When you’re stuck in traffic and you honk at someone, they’re a jackass. When someone honks at you, they’re a jackass.
A honk can kick us into an instinctual fight/flight/freeze response. We immediately look in our rearview mirror, annoyed and angry. While some of us just drive off (flight), or stop (freeze), a lot of us extend our finger and express our displeasure (fight).
When was the last time someone honked at you and you immediately thought, “You’re right. Thanks for the honk.” For me? Rarely to never. OK, closer to never. We don’t tend to immediately see ourselves in the wrong or needing to change. I ask couples, “When you’ve felt criticized by your partner, when was the last time you heard yourself immediately respond, ‘You’re right’ or ‘That’s true.’?” Many answer “Rarely to never. OK, closer to never.” It’s just not the first thing we think. In fact, we probably aren’t even capable of thinking at that moment. We’re probably already in one of the fight/flight/freeze responses. We’re not wired to access the analytical part of our brain while we are feeling attacked, threatened, or criticized.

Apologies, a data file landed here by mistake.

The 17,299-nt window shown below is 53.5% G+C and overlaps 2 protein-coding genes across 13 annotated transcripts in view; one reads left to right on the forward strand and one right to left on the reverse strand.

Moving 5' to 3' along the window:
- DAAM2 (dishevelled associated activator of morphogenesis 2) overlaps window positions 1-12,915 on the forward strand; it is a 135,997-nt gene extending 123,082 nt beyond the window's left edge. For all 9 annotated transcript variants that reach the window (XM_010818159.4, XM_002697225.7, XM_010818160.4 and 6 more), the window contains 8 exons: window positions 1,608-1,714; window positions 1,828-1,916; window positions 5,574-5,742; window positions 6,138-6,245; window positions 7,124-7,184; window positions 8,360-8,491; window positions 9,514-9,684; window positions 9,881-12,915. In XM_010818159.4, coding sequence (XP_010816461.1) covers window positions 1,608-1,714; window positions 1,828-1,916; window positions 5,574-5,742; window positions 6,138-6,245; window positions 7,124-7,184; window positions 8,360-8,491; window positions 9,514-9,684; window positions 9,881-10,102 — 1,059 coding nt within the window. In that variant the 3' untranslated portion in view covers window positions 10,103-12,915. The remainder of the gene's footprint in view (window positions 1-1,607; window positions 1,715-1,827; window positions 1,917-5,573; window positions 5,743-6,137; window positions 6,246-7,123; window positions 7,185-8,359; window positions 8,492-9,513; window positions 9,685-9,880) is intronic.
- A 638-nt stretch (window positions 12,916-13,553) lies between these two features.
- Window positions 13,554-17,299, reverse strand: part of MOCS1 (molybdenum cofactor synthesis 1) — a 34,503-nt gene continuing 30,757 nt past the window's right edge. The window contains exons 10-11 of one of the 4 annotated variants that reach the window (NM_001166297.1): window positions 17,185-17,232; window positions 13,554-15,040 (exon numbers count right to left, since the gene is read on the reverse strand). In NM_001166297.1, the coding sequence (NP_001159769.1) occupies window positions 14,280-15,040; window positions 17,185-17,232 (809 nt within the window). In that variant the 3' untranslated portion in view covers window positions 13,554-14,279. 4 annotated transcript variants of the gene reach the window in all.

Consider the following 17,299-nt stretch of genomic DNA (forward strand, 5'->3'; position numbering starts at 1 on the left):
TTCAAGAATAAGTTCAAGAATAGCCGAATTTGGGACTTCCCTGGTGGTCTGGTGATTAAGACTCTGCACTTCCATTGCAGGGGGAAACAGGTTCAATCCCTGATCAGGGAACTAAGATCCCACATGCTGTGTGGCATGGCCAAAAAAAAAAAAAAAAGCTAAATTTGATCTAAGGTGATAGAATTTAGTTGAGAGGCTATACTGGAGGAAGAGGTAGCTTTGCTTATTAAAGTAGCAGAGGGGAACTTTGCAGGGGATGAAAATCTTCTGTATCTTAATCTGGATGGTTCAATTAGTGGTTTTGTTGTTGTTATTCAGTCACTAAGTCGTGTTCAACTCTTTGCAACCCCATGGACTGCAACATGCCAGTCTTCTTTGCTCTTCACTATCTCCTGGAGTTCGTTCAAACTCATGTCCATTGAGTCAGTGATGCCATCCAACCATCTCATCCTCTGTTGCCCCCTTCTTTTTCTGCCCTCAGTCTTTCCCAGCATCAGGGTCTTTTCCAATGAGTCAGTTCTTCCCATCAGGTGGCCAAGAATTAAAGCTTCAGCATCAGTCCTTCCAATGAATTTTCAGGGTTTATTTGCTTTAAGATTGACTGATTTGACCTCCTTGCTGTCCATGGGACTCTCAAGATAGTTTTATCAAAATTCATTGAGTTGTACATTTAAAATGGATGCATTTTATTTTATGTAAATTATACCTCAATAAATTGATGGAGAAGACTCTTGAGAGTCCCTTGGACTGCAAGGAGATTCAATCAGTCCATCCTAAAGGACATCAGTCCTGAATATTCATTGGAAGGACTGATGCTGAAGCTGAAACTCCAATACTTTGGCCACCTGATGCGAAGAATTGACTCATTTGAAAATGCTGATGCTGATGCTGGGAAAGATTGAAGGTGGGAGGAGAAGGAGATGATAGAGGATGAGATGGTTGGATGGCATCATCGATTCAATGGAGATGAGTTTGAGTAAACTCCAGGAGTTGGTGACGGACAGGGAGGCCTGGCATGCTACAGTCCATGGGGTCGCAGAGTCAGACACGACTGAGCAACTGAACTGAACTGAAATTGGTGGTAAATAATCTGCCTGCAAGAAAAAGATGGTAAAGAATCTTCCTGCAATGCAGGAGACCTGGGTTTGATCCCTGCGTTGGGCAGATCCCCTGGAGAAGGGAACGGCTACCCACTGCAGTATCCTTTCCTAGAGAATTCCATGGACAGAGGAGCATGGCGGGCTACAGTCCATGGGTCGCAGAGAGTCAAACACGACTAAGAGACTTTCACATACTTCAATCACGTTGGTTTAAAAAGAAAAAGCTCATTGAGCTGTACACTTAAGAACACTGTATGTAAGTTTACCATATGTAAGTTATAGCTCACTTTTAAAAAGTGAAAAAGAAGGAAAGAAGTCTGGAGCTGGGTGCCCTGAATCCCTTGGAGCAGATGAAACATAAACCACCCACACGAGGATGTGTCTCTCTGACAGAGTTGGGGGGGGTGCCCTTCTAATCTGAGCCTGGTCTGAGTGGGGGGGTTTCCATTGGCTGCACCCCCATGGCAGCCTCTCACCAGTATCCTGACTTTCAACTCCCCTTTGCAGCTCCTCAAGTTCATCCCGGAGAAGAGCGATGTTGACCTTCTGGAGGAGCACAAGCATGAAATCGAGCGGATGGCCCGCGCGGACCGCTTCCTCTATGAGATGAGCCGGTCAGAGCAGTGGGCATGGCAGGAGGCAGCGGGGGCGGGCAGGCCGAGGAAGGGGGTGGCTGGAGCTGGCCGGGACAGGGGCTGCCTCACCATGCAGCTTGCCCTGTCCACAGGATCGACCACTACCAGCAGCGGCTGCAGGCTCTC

Acknowledging our partner has a point is what John Gottman calls taking responsibility when feeling criticized. This is the antidote to defensiveness, one of his Four Horsemen of the Apocalypse; the four patterns of problematic communication he found during his research observing couples.
When feeling criticized, if you respond with, “You may be right,” it could change the direction of the conflict. Stepping into the space between a perceived criticism and the natural defensive response, allows us to think, “My partner could have a point there.” And then once we’ve thought that, we could say it. We can create pause and then go in a different direction.
We have more control over our responses than we may think. We can create pause. The next time you feel yourself stuck between a honk and a “Jackass!”, maybe try creating a pause by thinking about whether the honker has a point. Then, instead of extending a finger, extend a wave. I’ll keep trying to, too.